As the Western world steps forward to impose sanctions on Russia following the outbreak of war in Ukraine, retaliatory measures in cyberspace from both Russian government-affiliated groups and other malicious actors targeting Western countries are to be expected, including cyberattacks against Switzerland, as highlighted by the Swiss National Cyber Security Centre (NCSC).

Among others, the expected scenarios include increased sabotage attempts on critical infrastructure, targeted cyber espionage operations and ransomware attacks targeting various private and public sector actors. Beside intended targets, any organization, small, medium, or large company can be used as a proxy to reach specific victims, and/or can suffer collateral damage.

Even though there has not been, up to this day, any notable increase in cyberattacks targeting Western countries from Russian government-affiliated groups, amidst the already chaotic cyberthreats environment, the Russian invasion of Ukraine has brought few additional tangible threats to the cyber arena such as:

  • Hermetic Wiper (malware): recent attacks against Ukrainian targets included the use of the Hermetic Wiper Malware, a purely destructive malware that was used against Ukraine’s largest state-owned bank – PrivatBank and another state-owned bank named Sberbank. Hermetic Malware wipes files in different strategic folders and corrupts partitions to force the system to shut down and ensure it will never be able to boot again, making the system totally unusable. So far, HermeticWiper has only been spread and used in Ukraine.
  • DDoS attacks: According to the State Special Communications Service of Ukraine, more than 3,000 DDoS attacks have already taken place since the series started on February 15. The DDoS attacks targeted the Ministry of Defense, Ukraine’s Armed Forces, the Ministry of Foreign Affairs, Ukrainian Radio, PrivatBank and Oschadbank.
  • Phishing attacks Ghostwriter (aka UNC1151): Another cluster of threat activity concerns webmail users of Ukr.net, Yandex.ru, wp.pl, rambler.ru, meta.ua, and i.ua, who have been at the receiving end of phishing attacks by a Belarusian threat actor tracked as Ghostwriter (aka UNC1151). The hacking group also conducted credential phishing campaigns over the past week against Polish and Ukrainian government and military organizations.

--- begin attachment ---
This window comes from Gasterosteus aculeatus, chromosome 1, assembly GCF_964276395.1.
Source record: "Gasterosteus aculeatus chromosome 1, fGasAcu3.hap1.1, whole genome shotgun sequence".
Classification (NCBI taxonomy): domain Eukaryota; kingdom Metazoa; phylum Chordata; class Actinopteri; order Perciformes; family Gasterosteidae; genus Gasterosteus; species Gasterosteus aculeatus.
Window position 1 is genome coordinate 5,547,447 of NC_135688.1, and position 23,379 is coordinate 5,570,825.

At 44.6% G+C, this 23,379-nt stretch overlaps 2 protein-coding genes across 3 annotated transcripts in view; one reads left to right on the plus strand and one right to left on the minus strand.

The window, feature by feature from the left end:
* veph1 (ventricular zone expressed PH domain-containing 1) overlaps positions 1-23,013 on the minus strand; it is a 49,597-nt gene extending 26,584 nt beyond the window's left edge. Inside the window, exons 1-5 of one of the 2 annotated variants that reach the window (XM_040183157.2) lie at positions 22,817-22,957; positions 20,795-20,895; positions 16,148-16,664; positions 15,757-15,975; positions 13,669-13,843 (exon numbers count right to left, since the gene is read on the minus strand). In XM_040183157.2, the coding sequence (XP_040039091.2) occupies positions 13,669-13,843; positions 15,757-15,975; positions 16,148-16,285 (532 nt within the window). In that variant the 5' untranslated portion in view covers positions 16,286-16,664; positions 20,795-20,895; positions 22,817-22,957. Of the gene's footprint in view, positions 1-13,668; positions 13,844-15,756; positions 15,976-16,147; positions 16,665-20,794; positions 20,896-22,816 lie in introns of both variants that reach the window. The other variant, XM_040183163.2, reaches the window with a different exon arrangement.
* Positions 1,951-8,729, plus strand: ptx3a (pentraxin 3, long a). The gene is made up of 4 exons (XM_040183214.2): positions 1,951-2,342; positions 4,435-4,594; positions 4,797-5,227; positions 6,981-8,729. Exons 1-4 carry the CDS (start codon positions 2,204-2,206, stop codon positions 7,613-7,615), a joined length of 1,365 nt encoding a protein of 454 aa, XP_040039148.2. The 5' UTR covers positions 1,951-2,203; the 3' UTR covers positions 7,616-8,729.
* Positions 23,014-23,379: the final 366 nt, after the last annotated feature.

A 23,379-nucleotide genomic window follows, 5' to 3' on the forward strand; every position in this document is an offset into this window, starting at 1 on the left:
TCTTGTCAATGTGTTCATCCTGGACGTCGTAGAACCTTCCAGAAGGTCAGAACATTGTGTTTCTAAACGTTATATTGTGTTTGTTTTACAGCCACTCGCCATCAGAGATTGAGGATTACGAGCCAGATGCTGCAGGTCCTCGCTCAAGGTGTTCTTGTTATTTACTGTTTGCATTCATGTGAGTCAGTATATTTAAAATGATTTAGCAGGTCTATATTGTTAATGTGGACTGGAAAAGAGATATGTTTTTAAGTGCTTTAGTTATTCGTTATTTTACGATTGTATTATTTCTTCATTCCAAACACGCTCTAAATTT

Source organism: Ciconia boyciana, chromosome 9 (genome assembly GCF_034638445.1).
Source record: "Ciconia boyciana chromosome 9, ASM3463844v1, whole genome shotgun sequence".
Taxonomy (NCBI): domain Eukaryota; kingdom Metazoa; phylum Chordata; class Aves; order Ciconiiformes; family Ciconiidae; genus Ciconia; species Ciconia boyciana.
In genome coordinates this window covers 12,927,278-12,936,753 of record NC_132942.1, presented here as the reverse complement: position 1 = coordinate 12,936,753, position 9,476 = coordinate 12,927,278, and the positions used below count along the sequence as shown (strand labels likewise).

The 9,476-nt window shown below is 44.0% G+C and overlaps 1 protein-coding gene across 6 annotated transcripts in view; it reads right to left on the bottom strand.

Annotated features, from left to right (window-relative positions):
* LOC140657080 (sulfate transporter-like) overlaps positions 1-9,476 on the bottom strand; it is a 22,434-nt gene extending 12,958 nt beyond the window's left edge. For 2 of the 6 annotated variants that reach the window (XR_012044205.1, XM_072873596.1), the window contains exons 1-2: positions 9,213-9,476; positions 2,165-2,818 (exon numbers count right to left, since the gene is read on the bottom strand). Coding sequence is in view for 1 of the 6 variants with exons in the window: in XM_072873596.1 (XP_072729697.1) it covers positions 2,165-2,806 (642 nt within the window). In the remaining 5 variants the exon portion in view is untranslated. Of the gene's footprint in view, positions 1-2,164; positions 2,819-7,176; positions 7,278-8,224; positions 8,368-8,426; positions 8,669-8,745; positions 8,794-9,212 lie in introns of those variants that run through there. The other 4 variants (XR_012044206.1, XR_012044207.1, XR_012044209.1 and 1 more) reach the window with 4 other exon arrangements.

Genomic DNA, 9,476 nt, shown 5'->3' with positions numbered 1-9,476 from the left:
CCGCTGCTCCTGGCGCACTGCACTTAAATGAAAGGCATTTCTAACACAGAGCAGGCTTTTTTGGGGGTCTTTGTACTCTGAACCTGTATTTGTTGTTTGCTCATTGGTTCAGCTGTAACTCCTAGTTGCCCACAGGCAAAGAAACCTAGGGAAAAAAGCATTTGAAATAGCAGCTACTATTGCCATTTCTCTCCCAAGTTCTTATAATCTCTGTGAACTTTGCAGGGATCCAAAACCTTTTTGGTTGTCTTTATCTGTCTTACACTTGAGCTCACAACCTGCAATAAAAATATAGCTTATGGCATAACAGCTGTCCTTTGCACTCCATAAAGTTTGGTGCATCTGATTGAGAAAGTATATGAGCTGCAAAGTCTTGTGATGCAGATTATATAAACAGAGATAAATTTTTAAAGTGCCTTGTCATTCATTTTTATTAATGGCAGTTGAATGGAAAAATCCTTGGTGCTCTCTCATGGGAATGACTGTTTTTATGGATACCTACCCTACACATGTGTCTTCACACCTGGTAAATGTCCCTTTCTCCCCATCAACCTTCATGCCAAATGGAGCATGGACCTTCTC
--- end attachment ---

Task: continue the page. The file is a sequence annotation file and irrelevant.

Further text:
• China-based threat actors : It is not just Russia and Belarus who have set their sights on Ukraine and Europe. Included in the mix is a China-based threat actor known as Mustang Panda (aka TA416 or RedDelta) attempting to plant malware in targeted European entities with lures related to the Ukrainian invasion. In addition, another Chinese-speaking threat actor called Scarab has been linked to a custom backdoor dubbed HeaderTip as part of a campaign targeting Ukraine. In fact, cyberattacks against NATO countries originating from Chinese IP addresses have increased 116% since Russia invaded Ukraine on Feb. 24.
  • Website Defacement: A second round of website defacements targeting various Ukrainian public institutions began shortly after February 23, following the first round that started around January 13. 15 websites in Ukraine were targeted and resulted in websites being defaced. This included the Ministry of Foreign Affairs, Cabinet of Ministers, Treasury, and others. Ukraine’s CERT said the attackers got in by exploiting a months-old vulnerability in its Laravel-based CMS, OctoberCMS.

In light of these recent events and as requested by several of our clients, we have put together a series of practical recommendations based on various government agencies and private companies’ advice (CISA, ANSSI, SANS, NCSC UK, etc.) regarding which steps to take to adopt a proactive attitude and protect your organization with a heightened cyber threat level.

Here are 8 ways to reinforce your security!

Check your system patching, especially known exploited new vulnerabilities identified by CISA.